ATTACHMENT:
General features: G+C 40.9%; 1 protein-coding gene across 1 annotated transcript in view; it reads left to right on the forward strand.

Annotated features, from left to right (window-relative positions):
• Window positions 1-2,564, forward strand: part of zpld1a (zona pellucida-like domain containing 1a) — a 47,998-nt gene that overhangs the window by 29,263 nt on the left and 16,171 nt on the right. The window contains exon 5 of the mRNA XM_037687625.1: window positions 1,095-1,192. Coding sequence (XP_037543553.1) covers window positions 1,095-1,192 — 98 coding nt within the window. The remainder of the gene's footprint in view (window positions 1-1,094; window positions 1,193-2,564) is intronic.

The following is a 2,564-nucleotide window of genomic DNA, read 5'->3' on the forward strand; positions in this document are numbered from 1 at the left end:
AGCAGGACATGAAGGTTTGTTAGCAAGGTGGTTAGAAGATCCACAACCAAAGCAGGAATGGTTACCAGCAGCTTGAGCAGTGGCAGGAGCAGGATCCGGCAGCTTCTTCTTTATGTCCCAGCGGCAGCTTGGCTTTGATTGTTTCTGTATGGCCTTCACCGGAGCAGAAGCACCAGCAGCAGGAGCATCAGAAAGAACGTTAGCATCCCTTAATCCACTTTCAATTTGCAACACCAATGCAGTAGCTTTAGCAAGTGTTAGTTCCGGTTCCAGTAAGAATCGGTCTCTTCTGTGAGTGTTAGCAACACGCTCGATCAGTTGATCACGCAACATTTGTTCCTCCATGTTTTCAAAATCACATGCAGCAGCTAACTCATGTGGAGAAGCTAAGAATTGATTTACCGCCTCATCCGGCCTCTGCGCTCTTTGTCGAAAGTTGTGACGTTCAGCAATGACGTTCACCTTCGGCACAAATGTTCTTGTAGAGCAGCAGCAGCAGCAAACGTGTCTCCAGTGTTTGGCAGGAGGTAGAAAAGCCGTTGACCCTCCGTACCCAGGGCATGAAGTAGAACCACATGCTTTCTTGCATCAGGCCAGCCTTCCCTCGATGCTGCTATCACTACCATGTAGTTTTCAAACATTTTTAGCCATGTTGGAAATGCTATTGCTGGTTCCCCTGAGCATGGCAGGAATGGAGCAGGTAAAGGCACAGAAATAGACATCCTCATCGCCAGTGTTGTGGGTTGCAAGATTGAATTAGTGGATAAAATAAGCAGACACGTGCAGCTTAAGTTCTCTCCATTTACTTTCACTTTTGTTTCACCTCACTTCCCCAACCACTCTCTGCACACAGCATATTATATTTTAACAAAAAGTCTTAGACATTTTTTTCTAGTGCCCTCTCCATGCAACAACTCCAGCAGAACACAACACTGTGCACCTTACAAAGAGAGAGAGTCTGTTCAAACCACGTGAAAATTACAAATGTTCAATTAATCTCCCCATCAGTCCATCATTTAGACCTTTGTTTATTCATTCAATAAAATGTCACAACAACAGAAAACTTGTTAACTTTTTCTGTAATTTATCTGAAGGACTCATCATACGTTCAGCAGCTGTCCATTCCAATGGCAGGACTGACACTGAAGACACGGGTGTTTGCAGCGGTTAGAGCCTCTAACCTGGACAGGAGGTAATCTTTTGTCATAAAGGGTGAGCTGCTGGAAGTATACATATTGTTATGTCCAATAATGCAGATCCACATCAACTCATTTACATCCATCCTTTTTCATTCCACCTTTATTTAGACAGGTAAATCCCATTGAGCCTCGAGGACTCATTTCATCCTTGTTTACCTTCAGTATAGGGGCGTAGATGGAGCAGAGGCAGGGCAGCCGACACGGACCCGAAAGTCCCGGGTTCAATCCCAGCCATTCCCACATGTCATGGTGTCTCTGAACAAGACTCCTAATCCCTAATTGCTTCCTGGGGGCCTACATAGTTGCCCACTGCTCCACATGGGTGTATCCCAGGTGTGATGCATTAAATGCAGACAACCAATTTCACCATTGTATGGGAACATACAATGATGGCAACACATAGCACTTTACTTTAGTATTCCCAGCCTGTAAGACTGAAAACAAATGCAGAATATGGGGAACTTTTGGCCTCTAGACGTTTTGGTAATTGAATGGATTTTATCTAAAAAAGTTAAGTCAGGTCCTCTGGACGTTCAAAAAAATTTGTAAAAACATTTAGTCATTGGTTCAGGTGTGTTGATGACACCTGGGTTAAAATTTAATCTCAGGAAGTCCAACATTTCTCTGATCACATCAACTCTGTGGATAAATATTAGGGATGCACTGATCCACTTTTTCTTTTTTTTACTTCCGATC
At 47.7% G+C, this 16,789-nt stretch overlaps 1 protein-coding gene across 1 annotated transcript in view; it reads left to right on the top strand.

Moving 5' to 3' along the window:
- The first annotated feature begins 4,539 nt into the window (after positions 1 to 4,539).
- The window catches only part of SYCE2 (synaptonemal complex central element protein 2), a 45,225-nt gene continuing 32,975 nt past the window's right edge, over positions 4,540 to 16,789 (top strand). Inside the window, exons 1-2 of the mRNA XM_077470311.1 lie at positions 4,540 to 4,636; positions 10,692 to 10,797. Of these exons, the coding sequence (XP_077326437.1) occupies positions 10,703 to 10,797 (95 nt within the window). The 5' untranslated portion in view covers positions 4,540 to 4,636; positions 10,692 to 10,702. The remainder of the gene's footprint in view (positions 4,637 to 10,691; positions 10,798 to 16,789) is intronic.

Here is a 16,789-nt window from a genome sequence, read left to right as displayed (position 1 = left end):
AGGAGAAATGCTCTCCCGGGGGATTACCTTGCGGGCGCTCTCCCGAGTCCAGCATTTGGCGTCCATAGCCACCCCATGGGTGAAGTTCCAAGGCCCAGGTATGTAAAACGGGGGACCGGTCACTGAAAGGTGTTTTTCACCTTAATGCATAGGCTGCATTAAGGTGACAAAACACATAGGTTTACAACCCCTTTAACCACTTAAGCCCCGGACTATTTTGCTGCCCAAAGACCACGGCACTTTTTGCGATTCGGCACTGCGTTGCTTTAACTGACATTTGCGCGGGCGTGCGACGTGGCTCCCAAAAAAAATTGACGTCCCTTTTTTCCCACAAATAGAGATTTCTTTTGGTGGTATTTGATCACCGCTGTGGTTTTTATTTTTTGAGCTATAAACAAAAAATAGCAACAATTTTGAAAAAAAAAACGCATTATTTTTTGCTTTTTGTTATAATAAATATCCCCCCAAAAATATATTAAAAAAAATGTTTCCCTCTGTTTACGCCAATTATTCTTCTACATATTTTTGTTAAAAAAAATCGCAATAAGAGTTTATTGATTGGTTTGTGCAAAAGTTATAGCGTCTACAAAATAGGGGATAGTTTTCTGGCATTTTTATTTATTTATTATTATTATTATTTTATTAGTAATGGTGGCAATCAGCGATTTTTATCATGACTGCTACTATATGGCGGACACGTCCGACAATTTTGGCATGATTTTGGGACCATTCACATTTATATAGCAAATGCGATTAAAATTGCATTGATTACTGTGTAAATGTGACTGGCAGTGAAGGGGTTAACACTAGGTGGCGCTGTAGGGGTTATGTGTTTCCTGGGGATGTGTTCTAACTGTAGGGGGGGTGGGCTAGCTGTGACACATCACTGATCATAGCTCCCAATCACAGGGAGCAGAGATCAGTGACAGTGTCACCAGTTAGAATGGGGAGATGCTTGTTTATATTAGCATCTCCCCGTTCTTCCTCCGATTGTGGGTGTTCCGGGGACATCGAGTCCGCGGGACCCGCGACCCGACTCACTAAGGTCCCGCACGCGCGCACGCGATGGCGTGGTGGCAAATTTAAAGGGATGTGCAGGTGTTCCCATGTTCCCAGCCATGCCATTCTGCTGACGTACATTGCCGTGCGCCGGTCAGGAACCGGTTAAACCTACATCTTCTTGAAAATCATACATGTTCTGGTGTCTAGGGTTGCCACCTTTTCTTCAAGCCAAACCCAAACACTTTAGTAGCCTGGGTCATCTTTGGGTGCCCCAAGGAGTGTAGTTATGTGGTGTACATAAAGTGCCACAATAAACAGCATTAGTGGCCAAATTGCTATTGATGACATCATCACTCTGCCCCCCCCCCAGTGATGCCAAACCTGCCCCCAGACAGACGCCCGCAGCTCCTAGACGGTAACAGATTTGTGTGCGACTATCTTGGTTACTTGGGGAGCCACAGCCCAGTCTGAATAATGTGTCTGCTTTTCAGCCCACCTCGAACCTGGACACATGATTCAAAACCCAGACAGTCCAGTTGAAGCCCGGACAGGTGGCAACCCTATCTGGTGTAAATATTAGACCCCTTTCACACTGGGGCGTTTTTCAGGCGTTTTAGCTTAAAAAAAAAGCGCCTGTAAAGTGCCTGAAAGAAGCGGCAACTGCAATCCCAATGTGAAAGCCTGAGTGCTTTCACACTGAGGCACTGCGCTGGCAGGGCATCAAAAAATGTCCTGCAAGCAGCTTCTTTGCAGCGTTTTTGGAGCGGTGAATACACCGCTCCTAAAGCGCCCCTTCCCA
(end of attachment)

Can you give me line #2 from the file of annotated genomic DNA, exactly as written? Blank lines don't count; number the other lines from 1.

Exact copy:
Annotated features, from left to right (window-relative positions):